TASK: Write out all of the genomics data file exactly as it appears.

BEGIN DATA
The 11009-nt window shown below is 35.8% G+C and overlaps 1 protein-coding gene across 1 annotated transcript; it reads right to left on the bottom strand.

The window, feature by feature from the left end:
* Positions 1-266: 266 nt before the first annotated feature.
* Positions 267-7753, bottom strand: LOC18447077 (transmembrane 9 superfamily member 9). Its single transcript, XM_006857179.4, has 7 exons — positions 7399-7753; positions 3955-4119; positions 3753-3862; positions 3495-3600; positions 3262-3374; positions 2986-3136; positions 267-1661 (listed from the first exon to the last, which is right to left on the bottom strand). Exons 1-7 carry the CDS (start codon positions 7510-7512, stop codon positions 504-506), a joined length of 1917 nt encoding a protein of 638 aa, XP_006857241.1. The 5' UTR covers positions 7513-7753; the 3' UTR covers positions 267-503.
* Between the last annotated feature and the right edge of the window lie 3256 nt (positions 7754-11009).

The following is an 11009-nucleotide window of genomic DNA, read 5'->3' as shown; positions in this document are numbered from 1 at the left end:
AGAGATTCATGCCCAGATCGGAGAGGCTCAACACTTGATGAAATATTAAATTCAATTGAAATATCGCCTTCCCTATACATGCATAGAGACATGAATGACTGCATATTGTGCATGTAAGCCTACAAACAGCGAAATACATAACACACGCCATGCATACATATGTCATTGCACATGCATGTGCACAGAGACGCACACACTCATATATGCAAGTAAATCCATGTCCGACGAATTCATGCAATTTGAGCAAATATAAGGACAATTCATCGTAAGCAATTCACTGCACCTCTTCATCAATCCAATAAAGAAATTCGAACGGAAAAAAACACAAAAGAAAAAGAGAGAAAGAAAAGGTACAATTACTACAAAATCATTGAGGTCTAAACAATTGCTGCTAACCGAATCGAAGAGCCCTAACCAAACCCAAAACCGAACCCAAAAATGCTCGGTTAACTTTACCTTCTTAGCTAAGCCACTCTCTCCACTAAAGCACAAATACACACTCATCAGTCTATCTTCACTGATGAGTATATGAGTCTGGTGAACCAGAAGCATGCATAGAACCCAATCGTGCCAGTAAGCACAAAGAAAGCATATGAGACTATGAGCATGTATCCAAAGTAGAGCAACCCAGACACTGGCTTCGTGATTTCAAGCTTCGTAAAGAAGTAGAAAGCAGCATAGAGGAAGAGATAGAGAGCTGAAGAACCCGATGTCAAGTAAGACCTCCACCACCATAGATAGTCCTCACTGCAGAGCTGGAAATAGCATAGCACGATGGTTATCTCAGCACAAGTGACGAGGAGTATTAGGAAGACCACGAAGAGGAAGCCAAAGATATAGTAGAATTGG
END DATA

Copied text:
The 11009-nt window shown below is 35.8% G+C and overlaps 1 protein-coding gene across 1 annotated transcript; it reads right to left on the bottom strand.

The window, feature by feature from the left end:
* Positions 1-266: 266 nt before the first annotated feature.
* Positions 267-7753, bottom strand: LOC18447077 (transmembrane 9 superfamily member 9). Its single transcript, XM_006857179.4, has 7 exons — positions 7399-7753; positions 3955-4119; positions 3753-3862; positions 3495-3600; positions 3262-3374; positions 2986-3136; positions 267-1661 (listed from the first exon to the last, which is right to left on the bottom strand). Exons 1-7 carry the CDS (start codon positions 7510-7512, stop codon positions 504-506), a joined length of 1917 nt encoding a protein of 638 aa, XP_006857241.1. The 5' UTR covers positions 7513-7753; the 3' UTR covers positions 267-503.
* Between the last annotated feature and the right edge of the window lie 3256 nt (positions 7754-11009).

The following is an 11009-nucleotide window of genomic DNA, read 5'->3' as shown; positions in this document are numbered from 1 at the left end:
AGAGATTCATGCCCAGATCGGAGAGGCTCAACACTTGATGAAATATTAAATTCAATTGAAATATCGCCTTCCCTATACATGCATAGAGACATGAATGACTGCATATTGTGCATGTAAGCCTACAAACAGCGAAATACATAACACACGCCATGCATACATATGTCATTGCACATGCATGTGCACAGAGACGCACACACTCATATATGCAAGTAAATCCATGTCCGACGAATTCATGCAATTTGAGCAAATATAAGGACAATTCATCGTAAGCAATTCACTGCACCTCTTCATCAATCCAATAAAGAAATTCGAACGGAAAAAAACACAAAAGAAAAAGAGAGAAAGAAAAGGTACAATTACTACAAAATCATTGAGGTCTAAACAATTGCTGCTAACCGAATCGAAGAGCCCTAACCAAACCCAAAACCGAACCCAAAAATGCTCGGTTAACTTTACCTTCTTAGCTAAGCCACTCTCTCCACTAAAGCACAAATACACACTCATCAGTCTATCTTCACTGATGAGTATATGAGTCTGGTGAACCAGAAGCATGCATAGAACCCAATCGTGCCAGTAAGCACAAAGAAAGCATATGAGACTATGAGCATGTATCCAAAGTAGAGCAACCCAGACACTGGCTTCGTGATTTCAAGCTTCGTAAAGAAGTAGAAAGCAGCATAGAGGAAGAGATAGAGAGCTGAAGAACCCGATGTCAAGTAAGACCTCCACCACCATAGATAGTCCTCACTGCAGAGCTGGAAATAGCATAGCACGATGGTTATCTCAGCACAAGTGACGAGGAGTATTAGGAAGACCACGAAGAGGAAGCCAAAGATATAGTAGAATTGG